※ Kodokan Judo Institute, "Enrollment"
※ Kodokan Judo Institute, "Practice for a short period"

Kodokan School

Kodokan Osaka International Judo Center is the sister school of Kodokan Judo School in Tokyo and is located in Osaka. The Main Dojo is located on the 7th floor of the building, which consists of 420 tatami mats. This is used for training and official matches.

All students gather in this Dojo room to train during weekdays and the weekend for the official judo events and matches. Each class was assigned to train for an hour or an hour and a half. They have three class divisions - children ages 6 to 12, students are ages 11-15, and an adult division for anyone over 13 years old.

The training fees can be paid weekly or monthly. They also offer lifetime membership and one-day training fees.

※ Kodokan Judo Institute, "Access, Contact Information"

Embassy Judo Club

The Embassy Judo Club was formed in 1957 in Tokyo, Japan, by Sato Shizuya. They have instructors from the US who were trained to become professional Judoka. It is easier for international students to understand the lessons because they can speak English. This club aims to let the international students enjoy and learn about the culture and tradition of Japan while learning self-defense and staying physically fit. They teach both Judo and Nihon Jujutsu, a combination of Judo and Aikibujutsu. They have Junior (6 to 12 years old), Adult Class (over 13 years old), and a specialized class for Nihon Jujutsu (over 13 years old). For both Junior and Adult Class, they held classes for an hour every Wednesday and Saturday and every Saturday for Nihon Jujutsu.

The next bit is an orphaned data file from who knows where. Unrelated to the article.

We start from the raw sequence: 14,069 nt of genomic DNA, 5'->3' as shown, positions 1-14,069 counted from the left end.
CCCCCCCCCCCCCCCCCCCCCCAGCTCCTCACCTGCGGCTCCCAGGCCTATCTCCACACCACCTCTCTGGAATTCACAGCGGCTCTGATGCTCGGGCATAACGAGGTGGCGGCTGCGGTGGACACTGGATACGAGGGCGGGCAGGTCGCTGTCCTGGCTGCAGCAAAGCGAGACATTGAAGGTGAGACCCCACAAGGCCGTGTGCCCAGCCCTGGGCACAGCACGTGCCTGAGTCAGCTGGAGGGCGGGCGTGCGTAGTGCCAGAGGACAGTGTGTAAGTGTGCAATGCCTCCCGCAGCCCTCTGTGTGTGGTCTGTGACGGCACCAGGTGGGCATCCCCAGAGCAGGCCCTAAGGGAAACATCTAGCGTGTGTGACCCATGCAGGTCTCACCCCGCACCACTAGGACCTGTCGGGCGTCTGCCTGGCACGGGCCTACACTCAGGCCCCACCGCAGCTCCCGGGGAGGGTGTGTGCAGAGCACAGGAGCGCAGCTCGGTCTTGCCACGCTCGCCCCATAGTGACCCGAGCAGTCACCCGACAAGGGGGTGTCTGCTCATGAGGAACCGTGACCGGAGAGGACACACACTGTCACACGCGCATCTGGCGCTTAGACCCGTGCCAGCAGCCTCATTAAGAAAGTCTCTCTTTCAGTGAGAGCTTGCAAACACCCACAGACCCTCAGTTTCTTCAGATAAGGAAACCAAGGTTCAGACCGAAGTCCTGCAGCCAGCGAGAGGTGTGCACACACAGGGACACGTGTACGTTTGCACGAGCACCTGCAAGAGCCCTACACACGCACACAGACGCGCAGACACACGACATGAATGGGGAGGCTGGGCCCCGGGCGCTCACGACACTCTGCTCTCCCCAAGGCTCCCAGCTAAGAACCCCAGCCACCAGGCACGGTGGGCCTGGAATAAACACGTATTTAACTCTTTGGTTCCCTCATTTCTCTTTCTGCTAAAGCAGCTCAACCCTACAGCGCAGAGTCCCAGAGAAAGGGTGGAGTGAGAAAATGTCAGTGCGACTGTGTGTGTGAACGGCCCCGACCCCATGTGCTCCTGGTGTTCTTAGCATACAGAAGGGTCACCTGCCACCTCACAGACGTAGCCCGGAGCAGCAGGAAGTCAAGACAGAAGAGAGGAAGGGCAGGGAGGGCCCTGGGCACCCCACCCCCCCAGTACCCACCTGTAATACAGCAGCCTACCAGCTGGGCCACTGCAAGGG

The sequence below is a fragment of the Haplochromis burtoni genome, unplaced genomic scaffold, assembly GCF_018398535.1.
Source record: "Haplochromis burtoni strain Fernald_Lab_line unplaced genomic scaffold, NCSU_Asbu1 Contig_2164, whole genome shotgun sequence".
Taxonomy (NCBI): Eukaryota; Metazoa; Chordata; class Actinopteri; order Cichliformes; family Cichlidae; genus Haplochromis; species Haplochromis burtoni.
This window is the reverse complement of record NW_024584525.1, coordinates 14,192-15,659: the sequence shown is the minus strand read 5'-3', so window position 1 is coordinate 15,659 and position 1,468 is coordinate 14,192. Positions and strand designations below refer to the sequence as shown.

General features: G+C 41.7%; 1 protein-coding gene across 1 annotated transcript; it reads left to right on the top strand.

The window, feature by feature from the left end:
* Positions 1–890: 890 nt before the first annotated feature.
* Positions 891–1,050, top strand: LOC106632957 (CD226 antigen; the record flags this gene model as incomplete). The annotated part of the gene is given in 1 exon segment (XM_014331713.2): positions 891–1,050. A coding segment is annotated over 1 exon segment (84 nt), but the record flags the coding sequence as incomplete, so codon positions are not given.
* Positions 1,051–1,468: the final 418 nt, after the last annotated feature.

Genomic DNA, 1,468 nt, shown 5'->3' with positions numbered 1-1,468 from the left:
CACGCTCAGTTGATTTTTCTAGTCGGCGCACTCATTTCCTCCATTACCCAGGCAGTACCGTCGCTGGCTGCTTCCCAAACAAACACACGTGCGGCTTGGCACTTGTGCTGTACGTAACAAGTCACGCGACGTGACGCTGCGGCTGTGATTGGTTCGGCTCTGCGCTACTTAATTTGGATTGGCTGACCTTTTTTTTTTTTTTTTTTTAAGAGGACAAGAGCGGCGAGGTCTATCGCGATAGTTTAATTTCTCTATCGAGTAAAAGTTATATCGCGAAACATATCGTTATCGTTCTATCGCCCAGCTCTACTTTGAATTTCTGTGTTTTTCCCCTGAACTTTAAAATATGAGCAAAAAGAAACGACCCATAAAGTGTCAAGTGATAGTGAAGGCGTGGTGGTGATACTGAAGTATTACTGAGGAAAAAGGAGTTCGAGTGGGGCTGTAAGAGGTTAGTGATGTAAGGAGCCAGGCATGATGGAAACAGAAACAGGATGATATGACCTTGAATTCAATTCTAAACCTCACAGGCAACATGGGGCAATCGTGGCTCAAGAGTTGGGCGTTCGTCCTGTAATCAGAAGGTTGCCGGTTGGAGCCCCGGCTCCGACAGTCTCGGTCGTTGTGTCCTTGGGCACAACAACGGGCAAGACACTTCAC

Embassy Judo Club

Other schools that are open to beginners include Nagasaki Mitsubishi Judo Club, Daishin Judo Club in Osaka, Asahi Dojo in Yokohama, and so on.


The above suggestions are for people who already have visas to be in Japan. Many international students and people working in Japan take interest in judo and end up taking classes and spending time sparring at the dojo. 
However, if you are neither of those two categories of people, you could look into the Cultural Activities Visa, which grants you the ability to study something of Japanese culture from 3 months up to 3 years. However, you aren’t paid and cannot work (unless you apply for part-time work permission) during this time, so you would have to be able to support yourself.

※Ministry of Foreign Affairs of Japan, “General visa: Cultural activities

To Sum It Up!

People all have their own goals and starting points as to why they become interested in and want to learn Judo. It is hard to learn new things, but remember that you can’t be successful in mastering something if you don’t experience hardships in any way. Judo is the same. Be confident and strive hard to learn because there are friendly, patient and skilled  instructors in the judo schools in Japan who will guide you and help you - and many people say judo helps them understand and appreciate themselves, others and Japan at an even deeper level. As they say, you will never know until you try!